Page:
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Biodiversity on Broadway - Enigmatic Diversity of the Societies of Ants (Formicidae) on the Streets of New York City

  • Marko Pećarević ,

    Affiliations Department of Ecology, Evolution, and Environmental Biology (E3B), Columbia University in the City of New York, New York, New York, United States of America, State Institute for Nature Protection, Zagreb, Croatia

  • James Danoff-Burg,

    Affiliations Department of Ecology, Evolution, and Environmental Biology (E3B), Columbia University in the City of New York, New York, New York, United States of America, Center for Environment, Economy, and Society (CEES), Columbia University in the City of New York, New York, New York, United States of America

  • Robert R. Dunn

    Affiliation Department of Biology and Keck Behavioral Biology Center, North Carolina State University, Raleigh, North Carolina, United States of America


Each year, a larger proportion of the Earth's surface is urbanized, and a larger proportion of the people on Earth lives in those urban areas. The everyday nature, however, that humans encounter in cities remains poorly understood. Here, we consider perhaps the most urban green habitat, street medians. We sampled ants from forty-four medians along three boulevards in New York City and examined how median properties affect the abundance and species richness of native and introduced ants found on them. Ant species richness varied among streets and increased with area but was independent of the other median attributes measured. Ant assemblages were highly nested, with three numerically dominant species present at all medians and additional species present at a subset of medians. The most common ant species were the introduced Pavement ant (Tetramorium caespitum) and the native Thief ant (Solenopsis molesta) and Cornfield ant (Lasius neoniger). The common introduced species on the medians responded differently to natural and disturbed elements of medians. Tetramorium caespitum was most abundant in small medians, with the greatest edge/area ratio, particularly if those medians had few trees, whereas Nylanderia flavipes was most abundant in the largest medians, particularly if they had more trees. Many of the species encountered in Manhattan were similar to those found in other large North American cities, such that a relatively small subset of ant species probably represent most of the encounters humans have with ants in North America.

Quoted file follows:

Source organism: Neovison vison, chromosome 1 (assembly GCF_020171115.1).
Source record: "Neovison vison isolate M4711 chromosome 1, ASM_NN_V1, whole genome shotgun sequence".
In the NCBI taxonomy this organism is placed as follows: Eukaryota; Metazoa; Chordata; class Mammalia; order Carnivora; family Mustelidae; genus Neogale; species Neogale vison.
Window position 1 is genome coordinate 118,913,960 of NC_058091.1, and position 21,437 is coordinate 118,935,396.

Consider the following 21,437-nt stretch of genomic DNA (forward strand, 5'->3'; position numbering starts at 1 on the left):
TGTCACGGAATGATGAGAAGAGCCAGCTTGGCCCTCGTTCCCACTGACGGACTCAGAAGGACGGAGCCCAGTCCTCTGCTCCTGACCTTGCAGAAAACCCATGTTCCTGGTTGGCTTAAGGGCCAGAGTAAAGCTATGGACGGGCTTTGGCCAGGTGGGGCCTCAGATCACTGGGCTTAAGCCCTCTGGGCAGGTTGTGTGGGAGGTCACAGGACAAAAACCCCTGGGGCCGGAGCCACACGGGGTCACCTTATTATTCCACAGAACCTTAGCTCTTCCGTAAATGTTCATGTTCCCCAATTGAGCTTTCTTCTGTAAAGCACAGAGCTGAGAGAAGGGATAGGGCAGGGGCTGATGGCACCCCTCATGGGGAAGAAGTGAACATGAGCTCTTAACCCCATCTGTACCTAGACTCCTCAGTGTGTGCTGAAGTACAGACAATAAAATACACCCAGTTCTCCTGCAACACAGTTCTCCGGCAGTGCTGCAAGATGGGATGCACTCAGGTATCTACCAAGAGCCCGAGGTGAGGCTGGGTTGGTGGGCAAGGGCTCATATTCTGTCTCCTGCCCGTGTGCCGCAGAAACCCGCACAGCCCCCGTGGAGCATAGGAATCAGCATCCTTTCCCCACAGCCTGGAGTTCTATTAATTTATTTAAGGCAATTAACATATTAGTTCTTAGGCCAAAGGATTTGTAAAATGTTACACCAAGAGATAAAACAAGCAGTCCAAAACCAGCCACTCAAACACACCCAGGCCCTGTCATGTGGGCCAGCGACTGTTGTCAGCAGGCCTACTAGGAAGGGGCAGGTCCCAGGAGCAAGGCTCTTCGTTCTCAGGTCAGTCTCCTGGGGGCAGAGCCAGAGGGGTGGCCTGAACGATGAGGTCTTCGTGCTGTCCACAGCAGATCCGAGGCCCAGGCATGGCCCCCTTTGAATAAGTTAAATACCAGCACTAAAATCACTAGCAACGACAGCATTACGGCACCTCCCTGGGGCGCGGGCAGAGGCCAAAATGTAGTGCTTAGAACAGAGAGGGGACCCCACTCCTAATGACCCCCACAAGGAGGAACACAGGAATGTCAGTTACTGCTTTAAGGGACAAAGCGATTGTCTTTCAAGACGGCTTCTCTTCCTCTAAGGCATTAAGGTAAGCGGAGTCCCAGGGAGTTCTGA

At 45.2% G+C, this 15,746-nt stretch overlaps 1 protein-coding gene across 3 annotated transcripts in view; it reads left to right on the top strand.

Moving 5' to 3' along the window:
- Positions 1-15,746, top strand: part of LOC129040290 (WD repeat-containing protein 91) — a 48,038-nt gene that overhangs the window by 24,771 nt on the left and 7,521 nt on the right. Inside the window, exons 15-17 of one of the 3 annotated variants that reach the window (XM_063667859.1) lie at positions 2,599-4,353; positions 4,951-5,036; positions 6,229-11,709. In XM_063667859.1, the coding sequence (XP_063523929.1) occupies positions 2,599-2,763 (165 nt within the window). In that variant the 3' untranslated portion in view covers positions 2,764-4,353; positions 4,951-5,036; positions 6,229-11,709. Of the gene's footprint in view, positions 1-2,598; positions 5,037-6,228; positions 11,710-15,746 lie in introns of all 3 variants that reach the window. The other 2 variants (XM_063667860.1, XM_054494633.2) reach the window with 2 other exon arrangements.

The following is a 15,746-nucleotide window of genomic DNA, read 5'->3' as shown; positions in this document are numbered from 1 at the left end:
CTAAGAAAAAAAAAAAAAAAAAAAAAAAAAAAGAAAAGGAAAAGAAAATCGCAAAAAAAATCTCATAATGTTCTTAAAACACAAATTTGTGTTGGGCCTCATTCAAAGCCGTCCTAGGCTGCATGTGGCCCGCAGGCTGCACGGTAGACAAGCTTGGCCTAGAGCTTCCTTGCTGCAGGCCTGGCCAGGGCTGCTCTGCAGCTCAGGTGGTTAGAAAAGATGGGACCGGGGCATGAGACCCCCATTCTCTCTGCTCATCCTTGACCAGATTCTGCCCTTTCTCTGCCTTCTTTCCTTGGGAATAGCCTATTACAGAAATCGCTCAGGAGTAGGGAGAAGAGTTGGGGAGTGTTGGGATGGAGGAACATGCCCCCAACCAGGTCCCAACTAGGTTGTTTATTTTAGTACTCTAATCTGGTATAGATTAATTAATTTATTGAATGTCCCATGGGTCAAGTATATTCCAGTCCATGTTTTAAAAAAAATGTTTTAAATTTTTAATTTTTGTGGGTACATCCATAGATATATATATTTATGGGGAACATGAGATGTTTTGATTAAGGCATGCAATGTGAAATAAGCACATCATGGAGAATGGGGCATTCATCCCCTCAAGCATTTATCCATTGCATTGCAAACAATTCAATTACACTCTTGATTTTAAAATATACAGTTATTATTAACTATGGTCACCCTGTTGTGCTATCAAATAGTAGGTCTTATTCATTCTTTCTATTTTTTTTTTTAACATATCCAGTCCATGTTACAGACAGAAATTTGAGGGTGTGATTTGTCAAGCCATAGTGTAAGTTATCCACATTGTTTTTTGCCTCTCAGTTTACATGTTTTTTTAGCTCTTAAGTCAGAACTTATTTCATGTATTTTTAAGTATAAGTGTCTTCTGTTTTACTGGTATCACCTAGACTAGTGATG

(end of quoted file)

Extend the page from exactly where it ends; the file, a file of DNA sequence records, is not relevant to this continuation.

Urban and suburban areas are increasing in number and population density globally [1], [2]. Worldwide, 2003 was the first year that more people lived in urban areas than in rural ones [3]. With these shifts, the recognition of the role of urban ecological health and conservation is increasing [3], [4], [5]. Barring apocalyptic catastrophes [e.g., 6], urban and suburban habitats will be among the most common habitats on Earth for many generations to come and the most common setting for human interactions with wild species [5]. However, urban environments vary (and have long varied) in their diversity and ecological health from complex urban gardens to habitats superficially devoid of life such as the glass walls of skyscrapers [7]. Similarly, the species found in these habitats range from pests and pathogens, to species beneficial to conservation, ecosystem health, human health or human appreciation of and interaction with nature [8], [9]. A central question then for urban ecology is to understand which species persist in urban environments and what governs their diversity and composition.